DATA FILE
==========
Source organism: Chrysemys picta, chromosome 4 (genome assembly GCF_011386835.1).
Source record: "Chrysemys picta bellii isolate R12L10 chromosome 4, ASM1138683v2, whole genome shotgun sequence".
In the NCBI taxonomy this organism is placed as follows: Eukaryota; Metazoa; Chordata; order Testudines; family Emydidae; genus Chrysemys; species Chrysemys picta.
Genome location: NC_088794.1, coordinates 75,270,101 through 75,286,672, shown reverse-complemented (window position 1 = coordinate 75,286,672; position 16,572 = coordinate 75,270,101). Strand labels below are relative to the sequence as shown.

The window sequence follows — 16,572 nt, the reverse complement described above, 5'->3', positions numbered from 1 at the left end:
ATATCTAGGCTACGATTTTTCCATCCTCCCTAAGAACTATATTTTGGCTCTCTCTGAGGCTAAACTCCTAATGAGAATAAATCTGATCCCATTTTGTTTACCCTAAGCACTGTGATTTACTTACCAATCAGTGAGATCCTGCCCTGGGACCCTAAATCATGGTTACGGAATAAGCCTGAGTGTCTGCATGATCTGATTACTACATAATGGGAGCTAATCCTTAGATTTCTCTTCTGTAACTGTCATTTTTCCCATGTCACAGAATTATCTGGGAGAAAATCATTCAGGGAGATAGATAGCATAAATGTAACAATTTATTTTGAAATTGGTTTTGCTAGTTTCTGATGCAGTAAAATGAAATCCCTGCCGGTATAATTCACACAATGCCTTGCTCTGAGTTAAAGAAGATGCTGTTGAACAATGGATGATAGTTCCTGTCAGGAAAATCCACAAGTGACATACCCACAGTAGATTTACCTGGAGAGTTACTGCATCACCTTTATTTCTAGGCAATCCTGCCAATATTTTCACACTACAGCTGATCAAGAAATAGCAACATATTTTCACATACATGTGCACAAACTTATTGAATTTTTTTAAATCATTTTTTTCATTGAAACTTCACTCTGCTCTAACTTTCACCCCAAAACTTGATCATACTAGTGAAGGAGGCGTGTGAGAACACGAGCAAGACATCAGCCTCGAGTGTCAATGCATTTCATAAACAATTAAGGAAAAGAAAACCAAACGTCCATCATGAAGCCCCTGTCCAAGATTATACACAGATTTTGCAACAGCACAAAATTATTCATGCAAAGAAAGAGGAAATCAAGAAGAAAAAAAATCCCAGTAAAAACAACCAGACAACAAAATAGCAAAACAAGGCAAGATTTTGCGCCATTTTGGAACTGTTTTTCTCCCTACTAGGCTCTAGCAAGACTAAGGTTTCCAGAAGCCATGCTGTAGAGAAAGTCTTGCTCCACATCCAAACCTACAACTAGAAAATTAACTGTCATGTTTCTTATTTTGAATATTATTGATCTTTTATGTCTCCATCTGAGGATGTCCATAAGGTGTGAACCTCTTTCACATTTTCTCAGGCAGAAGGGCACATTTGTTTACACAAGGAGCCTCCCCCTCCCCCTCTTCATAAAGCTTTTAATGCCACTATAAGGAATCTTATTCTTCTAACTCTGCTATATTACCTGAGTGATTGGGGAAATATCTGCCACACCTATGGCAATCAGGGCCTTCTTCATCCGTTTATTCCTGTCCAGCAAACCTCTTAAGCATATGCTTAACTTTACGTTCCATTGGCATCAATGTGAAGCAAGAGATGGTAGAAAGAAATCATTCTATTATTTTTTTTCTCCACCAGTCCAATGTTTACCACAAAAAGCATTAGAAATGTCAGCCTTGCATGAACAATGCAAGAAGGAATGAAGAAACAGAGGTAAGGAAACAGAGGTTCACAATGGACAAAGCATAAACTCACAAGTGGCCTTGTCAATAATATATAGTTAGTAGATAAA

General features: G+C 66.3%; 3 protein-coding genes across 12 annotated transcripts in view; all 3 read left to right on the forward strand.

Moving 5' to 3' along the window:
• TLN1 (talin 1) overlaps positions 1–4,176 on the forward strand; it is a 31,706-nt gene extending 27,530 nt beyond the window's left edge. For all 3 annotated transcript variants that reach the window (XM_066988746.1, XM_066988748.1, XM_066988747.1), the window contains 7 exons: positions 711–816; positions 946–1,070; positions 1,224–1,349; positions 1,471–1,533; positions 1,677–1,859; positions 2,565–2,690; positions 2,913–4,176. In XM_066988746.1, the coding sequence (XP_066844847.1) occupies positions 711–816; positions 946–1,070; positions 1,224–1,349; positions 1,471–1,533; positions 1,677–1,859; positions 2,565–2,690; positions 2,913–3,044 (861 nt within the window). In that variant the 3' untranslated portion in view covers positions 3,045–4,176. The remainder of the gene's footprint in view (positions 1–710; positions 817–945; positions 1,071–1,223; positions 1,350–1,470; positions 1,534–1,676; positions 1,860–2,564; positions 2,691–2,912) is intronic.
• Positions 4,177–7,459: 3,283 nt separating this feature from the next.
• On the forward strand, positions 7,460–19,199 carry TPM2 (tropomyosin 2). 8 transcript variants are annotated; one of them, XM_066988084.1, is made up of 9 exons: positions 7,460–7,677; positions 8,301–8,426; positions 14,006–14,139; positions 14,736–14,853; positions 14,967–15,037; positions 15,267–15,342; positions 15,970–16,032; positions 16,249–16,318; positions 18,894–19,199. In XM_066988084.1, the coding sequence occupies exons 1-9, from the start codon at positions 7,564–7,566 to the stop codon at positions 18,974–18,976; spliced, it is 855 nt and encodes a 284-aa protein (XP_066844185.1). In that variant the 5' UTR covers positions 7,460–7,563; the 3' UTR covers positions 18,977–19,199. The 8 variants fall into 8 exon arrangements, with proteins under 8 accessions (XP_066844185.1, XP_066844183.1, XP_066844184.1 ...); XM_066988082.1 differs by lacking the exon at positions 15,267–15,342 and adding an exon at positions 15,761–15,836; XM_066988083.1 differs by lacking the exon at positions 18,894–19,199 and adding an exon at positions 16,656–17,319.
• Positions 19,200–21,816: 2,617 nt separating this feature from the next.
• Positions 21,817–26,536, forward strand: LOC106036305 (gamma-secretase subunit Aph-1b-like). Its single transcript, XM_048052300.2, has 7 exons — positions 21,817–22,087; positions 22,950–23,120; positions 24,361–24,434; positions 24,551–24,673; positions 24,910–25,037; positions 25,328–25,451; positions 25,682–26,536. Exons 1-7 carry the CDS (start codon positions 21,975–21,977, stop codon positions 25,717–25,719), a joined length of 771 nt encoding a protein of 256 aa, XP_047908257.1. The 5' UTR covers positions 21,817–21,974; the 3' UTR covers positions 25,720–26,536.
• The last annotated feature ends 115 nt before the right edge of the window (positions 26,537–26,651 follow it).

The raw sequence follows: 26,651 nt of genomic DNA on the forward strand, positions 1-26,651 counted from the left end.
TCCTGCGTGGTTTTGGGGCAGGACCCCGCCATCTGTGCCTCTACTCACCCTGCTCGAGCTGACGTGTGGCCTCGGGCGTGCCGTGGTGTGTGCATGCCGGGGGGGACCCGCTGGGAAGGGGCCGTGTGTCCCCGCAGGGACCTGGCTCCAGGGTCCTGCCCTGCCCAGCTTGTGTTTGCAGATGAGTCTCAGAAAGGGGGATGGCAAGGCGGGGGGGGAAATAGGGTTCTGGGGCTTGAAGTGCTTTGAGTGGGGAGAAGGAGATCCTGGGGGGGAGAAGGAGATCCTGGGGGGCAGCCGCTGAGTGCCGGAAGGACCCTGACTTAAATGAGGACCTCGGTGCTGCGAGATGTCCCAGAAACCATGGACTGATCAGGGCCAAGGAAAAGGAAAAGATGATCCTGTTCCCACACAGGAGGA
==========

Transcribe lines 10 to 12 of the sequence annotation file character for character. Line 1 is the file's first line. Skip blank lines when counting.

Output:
• Positions 4,177–7,459: 3,283 nt separating this feature from the next.
• On the forward strand, positions 7,460–19,199 carry TPM2 (tropomyosin 2). 8 transcript variants are annotated; one of them, XM_066988084.1, is made up of 9 exons: positions 7,460–7,677; positions 8,301–8,426; positions 14,006–14,139; positions 14,736–14,853; positions 14,967–15,037; positions 15,267–15,342; positions 15,970–16,032; positions 16,249–16,318; positions 18,894–19,199. In XM_066988084.1, the coding sequence occupies exons 1-9, from the start codon at positions 7,564–7,566 to the stop codon at positions 18,974–18,976; spliced, it is 855 nt and encodes a 284-aa protein (XP_066844185.1). In that variant the 5' UTR covers positions 7,460–7,563; the 3' UTR covers positions 18,977–19,199. The 8 variants fall into 8 exon arrangements, with proteins under 8 accessions (XP_066844185.1, XP_066844183.1, XP_066844184.1 ...); XM_066988082.1 differs by lacking the exon at positions 15,267–15,342 and adding an exon at positions 15,761–15,836; XM_066988083.1 differs by lacking the exon at positions 18,894–19,199 and adding an exon at positions 16,656–17,319.
• Positions 19,200–21,816: 2,617 nt separating this feature from the next.